Mack Brown says the notion that someone is tougher than someone else on a football field is a misnomer. If you’re on a football field, you clearly are tough. It’s about being “tougher longer than your opponent.” It’s something he preached during all his years as a head coach to his players … and something he attributes to the profession of coaching as well.
As a head coach, especially in a high-profile environment (such as his 16 years leading the University of Texas or his current head coaching position at the University of North Carolina), you are called upon to be tough for the benefit of players, assistants and the overall program.
“Toughness for a coach is handling that press conference after the game. It’s trying to pick up your team and staff after a tough loss, so you don’t let one loss beat you twice. It is going to speak at a funeral of one of your players who was lost in a car wreck. It is going to see a parent and young man who ruined his knee in his senior year, and he was so excited about leading his team as a senior and the possibility of an NFL career,” Brown remarks. “It’s having to fire a friend, when you are at a point when it is no longer good for the university for him to stay, but you love the guy.”
Brown says he appreciates the profession and those in it even more now. He calls coaching a “lonesome life” because there are so few people around you who understand how much the job truly entails.
Brown knew the rigors of the job before ever leading his first program at Appalachian State in 1983. Brown’s father and grandfather had been football coaches and superintendents of schools in their home state of Tennessee. Brown always had been around athletics and even started coaching a Little League baseball team when he was just a teenager playing on a Babe Ruth squad.
Beyond the rigors, however, Brown also gained early exposure as to the impact and difference a quality coach makes in players’ lives. He says as he grew up, he was around a lot of his grandfather’s ex-players.
“They talked about the influence he had on their lives … by turning them into men and giving them an opportunity to be better prepared for life after high school football,” Brown recalls. “That message carried through with me. When I took that role as head coach, I felt a lot of pressure to make sure it was more than just winning football games. You had to influence young people’s lives.”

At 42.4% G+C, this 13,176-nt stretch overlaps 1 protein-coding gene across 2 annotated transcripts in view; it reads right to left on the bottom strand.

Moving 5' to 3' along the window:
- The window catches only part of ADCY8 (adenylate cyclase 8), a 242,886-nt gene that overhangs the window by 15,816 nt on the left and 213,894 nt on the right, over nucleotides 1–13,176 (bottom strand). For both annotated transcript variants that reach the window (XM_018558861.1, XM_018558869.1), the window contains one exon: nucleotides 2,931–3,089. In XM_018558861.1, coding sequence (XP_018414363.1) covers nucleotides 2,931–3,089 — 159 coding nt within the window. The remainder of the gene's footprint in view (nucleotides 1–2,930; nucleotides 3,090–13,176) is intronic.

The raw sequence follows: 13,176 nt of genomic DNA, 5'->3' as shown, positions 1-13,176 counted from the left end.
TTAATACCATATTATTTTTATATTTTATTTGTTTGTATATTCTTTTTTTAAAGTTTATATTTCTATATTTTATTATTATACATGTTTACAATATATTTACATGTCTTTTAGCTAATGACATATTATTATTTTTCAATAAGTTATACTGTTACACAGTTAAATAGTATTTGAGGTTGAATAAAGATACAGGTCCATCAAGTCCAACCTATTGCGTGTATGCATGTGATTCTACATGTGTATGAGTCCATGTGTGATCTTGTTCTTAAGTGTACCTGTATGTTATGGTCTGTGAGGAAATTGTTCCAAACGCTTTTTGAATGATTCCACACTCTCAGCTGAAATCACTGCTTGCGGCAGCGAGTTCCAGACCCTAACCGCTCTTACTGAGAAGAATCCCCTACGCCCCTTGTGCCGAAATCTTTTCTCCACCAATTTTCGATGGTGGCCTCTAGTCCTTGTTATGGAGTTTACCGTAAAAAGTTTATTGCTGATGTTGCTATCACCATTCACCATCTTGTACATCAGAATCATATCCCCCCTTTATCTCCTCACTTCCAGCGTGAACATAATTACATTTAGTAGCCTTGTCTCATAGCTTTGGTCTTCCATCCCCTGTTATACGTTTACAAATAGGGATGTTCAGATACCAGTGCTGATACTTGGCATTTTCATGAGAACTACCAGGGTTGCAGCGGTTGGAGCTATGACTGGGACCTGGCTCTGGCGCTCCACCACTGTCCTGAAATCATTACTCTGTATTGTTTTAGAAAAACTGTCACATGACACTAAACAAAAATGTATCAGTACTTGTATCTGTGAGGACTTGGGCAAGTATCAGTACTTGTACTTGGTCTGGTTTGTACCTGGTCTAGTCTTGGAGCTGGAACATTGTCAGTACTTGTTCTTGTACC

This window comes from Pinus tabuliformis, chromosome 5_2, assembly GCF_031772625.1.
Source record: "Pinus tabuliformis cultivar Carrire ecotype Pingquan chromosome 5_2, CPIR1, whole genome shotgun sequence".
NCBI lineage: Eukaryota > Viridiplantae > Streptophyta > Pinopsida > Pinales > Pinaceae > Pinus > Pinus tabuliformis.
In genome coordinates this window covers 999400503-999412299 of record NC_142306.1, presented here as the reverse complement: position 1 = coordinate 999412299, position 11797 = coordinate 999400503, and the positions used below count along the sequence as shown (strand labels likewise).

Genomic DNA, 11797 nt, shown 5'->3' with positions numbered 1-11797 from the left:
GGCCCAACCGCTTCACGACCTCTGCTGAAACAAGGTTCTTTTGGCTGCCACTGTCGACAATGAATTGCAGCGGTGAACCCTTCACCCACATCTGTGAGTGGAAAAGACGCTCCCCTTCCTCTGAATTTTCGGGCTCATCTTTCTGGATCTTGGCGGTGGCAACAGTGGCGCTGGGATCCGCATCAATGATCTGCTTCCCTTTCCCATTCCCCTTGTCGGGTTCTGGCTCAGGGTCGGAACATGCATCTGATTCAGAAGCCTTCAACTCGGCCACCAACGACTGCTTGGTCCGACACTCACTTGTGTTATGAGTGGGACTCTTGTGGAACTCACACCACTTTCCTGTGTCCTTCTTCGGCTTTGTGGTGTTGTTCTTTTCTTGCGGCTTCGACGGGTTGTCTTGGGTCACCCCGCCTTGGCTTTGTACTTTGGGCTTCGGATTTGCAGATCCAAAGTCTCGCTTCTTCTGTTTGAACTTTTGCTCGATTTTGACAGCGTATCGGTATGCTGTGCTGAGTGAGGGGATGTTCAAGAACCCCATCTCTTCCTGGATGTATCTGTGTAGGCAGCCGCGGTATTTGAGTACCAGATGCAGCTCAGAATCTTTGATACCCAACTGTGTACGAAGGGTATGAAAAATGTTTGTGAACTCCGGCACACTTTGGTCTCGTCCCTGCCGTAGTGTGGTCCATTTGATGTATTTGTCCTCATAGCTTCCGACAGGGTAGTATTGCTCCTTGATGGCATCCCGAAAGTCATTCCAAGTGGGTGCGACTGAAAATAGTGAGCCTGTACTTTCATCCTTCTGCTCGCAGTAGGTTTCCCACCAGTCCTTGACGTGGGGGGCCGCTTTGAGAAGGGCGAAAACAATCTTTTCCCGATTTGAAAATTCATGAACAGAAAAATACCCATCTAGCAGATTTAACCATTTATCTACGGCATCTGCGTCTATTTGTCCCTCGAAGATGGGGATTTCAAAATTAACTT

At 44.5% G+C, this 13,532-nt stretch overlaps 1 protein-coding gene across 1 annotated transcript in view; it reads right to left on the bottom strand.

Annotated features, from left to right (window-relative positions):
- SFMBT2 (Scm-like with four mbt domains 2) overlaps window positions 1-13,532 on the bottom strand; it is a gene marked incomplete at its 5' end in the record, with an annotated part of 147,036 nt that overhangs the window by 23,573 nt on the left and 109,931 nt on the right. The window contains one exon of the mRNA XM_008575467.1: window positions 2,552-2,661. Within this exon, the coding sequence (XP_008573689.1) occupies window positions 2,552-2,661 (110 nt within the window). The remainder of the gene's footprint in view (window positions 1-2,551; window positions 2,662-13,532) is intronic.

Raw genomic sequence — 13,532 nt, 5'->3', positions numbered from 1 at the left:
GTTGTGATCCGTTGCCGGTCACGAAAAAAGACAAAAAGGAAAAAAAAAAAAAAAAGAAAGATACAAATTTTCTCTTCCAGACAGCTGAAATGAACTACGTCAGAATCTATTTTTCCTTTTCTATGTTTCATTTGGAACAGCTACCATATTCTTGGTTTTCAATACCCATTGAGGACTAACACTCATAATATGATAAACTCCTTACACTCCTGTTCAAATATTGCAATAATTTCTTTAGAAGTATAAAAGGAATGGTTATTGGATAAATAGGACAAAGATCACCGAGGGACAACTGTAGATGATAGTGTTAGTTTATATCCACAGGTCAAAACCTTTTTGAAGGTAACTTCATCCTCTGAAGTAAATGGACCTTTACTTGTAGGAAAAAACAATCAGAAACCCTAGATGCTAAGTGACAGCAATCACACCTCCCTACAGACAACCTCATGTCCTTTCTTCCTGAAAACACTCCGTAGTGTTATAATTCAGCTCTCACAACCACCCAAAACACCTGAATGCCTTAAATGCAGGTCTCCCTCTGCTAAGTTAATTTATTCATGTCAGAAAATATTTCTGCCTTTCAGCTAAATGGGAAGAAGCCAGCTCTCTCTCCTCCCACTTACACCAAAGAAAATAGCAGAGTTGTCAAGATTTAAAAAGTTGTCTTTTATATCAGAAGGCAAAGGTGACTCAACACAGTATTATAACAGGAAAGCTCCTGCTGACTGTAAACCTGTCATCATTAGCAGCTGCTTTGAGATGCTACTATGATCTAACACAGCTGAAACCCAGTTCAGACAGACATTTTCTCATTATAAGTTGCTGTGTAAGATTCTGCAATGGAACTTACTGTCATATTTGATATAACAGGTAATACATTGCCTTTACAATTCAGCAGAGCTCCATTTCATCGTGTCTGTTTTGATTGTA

Of course, Brown won games — a lot of games — including the 2005 national title. He achieved this greatness on the field by inspiring and leading players from all walks of life. He sees the sport of football as “the best melting pot” in our society.
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“Coaches have to care about teaching kids and caring about the whole. They ask the parents to give them their most prized thing in their lives. When you take someone’s child out of their home and commit to take care of them, you don’t think about what color they are,” Brown explains. “You just think they are a young person who you want to help grow.”
It’s why he loves athletics, and football in particular, as he sees it as a way to help the healing needed in our country. He’s troubled that race relations in this country haven’t progressed and hopes athletics can play a role in some much-needed healing. “It’s one of the things I love most about sports – and especially football – is that it brings down a lot of walls and barriers.”
This article was written by Mike Austin, a contributing editor to AFCA Magazine.
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